Types of Surfboards
There are lots of variables, including the rocker, tails and fins (see the sidebar on this page for more on those) that go into making a great surfboard. An expert shaper can customize any or all of these variables to create a unique board that will enhance your natural style. Although custom boards don't come cheap, they're not necessarily that much more expensive than some of the better "pop-outs" (pre-manufactured) boards you can buy right off the rack [source: Weaver]. Regardless of whether you go with a pop-out or look into ordering a custom board, you'll want to know something about how different types of surfboard styles and materials might affect your surfing. Some different surfboard types include the following:
- Funboards, at 6 feet 6 inches (2.01 meters) to 8 feet (2.44 meters) long, split the difference between the acceleration of a longboard and the maneuverability of a shortboard. They're perfect for kids and smaller adult beginners, and they also make good transition boards for larger adults looking to work their way down to shortboard surfing.
- Foamboards, foamies and softboards, are -- as the name implies -- made of foam. This decreases the risk of injury while increasing stability and buoyancy, making a foamboard the perfect choice for a beginner. You can find various types of surfboards -- longboards, fish and even shortboards -- made out of foam.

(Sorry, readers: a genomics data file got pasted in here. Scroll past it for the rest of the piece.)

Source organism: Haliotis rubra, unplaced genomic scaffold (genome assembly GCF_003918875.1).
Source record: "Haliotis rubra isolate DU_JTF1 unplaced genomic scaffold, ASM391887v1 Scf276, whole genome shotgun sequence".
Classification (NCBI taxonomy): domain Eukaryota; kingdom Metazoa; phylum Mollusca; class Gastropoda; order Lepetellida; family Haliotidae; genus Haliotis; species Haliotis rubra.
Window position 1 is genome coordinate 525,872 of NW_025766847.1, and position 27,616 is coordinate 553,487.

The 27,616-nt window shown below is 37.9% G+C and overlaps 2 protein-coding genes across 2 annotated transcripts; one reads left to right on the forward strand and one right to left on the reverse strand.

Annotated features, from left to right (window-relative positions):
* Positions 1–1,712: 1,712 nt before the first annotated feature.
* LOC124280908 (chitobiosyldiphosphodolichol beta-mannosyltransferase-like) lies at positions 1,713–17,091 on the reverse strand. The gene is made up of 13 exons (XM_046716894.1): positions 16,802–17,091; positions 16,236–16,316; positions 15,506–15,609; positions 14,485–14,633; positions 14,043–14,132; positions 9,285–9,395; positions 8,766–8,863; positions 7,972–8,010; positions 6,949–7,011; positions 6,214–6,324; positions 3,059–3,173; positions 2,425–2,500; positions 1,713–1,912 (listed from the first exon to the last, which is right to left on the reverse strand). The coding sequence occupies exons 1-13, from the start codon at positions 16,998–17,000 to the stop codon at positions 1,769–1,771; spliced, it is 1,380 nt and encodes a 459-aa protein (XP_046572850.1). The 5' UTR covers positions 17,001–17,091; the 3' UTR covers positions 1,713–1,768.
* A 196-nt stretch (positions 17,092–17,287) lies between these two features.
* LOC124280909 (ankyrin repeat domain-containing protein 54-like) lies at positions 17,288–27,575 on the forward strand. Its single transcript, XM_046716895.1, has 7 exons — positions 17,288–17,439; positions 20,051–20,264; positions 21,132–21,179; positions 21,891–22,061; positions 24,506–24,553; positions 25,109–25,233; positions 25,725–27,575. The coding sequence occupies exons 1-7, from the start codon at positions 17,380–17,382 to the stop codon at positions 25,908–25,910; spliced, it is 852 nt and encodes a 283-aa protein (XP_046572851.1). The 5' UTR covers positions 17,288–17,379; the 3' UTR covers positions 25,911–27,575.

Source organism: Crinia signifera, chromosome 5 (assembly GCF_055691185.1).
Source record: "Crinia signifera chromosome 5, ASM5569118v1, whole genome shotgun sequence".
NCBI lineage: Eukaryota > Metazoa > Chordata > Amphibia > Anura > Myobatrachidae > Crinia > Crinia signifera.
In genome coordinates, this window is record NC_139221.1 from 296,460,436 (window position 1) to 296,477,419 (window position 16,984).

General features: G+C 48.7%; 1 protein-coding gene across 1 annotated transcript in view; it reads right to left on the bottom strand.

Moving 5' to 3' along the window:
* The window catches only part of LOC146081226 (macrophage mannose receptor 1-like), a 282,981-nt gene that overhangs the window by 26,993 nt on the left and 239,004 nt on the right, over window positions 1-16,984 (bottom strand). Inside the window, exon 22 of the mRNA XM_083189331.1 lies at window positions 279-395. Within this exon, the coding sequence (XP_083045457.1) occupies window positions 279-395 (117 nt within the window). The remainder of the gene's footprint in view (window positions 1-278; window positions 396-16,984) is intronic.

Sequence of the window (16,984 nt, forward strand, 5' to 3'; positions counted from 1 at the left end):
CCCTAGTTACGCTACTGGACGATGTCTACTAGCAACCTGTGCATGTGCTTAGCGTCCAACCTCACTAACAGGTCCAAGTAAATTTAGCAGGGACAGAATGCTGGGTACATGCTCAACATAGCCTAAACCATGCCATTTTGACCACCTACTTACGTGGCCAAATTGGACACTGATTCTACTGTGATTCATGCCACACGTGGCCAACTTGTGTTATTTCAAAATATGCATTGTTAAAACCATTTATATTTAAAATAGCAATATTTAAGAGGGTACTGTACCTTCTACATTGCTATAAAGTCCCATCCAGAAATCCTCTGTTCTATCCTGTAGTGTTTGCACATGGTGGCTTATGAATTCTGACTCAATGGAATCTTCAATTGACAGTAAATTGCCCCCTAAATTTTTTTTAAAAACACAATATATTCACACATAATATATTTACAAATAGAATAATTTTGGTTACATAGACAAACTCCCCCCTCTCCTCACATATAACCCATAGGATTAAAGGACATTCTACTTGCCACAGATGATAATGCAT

- Eggs are around the same length as funboards, but with a more rounded tail. They're good for surfing smaller waves, rather than doing tricks, and you can use them with any type of fin setup.
- Fish are shortboards with a wide, round nose and a "swallow" tail, which improves the ability to catch waves without sacrificing maneuverability. Fish are usually 5.4 feet (1.65 meters) to 6.4 feet (1.95 meters) long.
- Mini-Mals or Malibus are slightly shorter longboards with a thinner profile and tail to make turning easier.
- Guns are big wave surfboards, at 6 feet (1.83 meters) to 10 feet (3.05 meters) long. They have pin tails and pointy noses, making them easier to paddle out and giving them more control over the biggest waves [source: Weaver]
Now that you've gotten an overview of the various types of surfboards, it's time to go back to basics. Read on to learn all about the best surfboards for beginners.